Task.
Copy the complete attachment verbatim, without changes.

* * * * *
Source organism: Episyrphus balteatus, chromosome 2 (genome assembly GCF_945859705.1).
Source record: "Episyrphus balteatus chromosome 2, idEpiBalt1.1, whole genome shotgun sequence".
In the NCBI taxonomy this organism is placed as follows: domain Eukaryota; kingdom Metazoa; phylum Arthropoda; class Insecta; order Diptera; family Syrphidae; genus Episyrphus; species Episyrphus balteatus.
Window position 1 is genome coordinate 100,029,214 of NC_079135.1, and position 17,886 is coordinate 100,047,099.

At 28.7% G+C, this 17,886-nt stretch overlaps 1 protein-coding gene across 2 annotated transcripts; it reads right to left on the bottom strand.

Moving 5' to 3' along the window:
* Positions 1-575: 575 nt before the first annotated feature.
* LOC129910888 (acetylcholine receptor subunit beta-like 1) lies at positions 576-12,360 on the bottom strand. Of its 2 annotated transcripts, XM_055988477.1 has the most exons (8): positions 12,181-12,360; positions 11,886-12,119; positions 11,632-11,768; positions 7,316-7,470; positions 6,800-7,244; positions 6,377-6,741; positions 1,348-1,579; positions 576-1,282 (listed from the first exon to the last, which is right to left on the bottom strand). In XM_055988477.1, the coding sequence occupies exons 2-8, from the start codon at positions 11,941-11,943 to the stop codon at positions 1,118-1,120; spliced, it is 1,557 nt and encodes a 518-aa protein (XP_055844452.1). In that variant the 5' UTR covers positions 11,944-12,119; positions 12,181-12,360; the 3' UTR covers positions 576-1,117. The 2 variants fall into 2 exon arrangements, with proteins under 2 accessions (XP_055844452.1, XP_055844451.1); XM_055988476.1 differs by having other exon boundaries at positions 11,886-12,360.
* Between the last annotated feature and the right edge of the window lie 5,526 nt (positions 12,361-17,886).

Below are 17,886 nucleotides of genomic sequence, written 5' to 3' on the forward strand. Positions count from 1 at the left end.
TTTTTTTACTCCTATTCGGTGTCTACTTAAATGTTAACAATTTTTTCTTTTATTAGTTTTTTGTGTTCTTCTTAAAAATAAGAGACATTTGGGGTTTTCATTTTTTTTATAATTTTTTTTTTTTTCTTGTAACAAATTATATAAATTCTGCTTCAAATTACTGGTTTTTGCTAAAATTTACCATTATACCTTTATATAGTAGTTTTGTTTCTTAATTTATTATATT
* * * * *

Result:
Source organism: Episyrphus balteatus, chromosome 2 (genome assembly GCF_945859705.1).
Source record: "Episyrphus balteatus chromosome 2, idEpiBalt1.1, whole genome shotgun sequence".
In the NCBI taxonomy this organism is placed as follows: domain Eukaryota; kingdom Metazoa; phylum Arthropoda; class Insecta; order Diptera; family Syrphidae; genus Episyrphus; species Episyrphus balteatus.
Window position 1 is genome coordinate 100,029,214 of NC_079135.1, and position 17,886 is coordinate 100,047,099.

At 28.7% G+C, this 17,886-nt stretch overlaps 1 protein-coding gene across 2 annotated transcripts; it reads right to left on the bottom strand.

Moving 5' to 3' along the window:
* Positions 1-575: 575 nt before the first annotated feature.
* LOC129910888 (acetylcholine receptor subunit beta-like 1) lies at positions 576-12,360 on the bottom strand. Of its 2 annotated transcripts, XM_055988477.1 has the most exons (8): positions 12,181-12,360; positions 11,886-12,119; positions 11,632-11,768; positions 7,316-7,470; positions 6,800-7,244; positions 6,377-6,741; positions 1,348-1,579; positions 576-1,282 (listed from the first exon to the last, which is right to left on the bottom strand). In XM_055988477.1, the coding sequence occupies exons 2-8, from the start codon at positions 11,941-11,943 to the stop codon at positions 1,118-1,120; spliced, it is 1,557 nt and encodes a 518-aa protein (XP_055844452.1). In that variant the 5' UTR covers positions 11,944-12,119; positions 12,181-12,360; the 3' UTR covers positions 576-1,117. The 2 variants fall into 2 exon arrangements, with proteins under 2 accessions (XP_055844452.1, XP_055844451.1); XM_055988476.1 differs by having other exon boundaries at positions 11,886-12,360.
* Between the last annotated feature and the right edge of the window lie 5,526 nt (positions 12,361-17,886).

Below are 17,886 nucleotides of genomic sequence, written 5' to 3' on the forward strand. Positions count from 1 at the left end.
TTTTTTTACTCCTATTCGGTGTCTACTTAAATGTTAACAATTTTTTCTTTTATTAGTTTTTTGTGTTCTTCTTAAAAATAAGAGACATTTGGGGTTTTCATTTTTTTTATAATTTTTTTTTTTTTCTTGTAACAAATTATATAAATTCTGCTTCAAATTACTGGTTTTTGCTAAAATTTACCATTATACCTTTATATAGTAGTTTTGTTTCTTAATTTATTATATT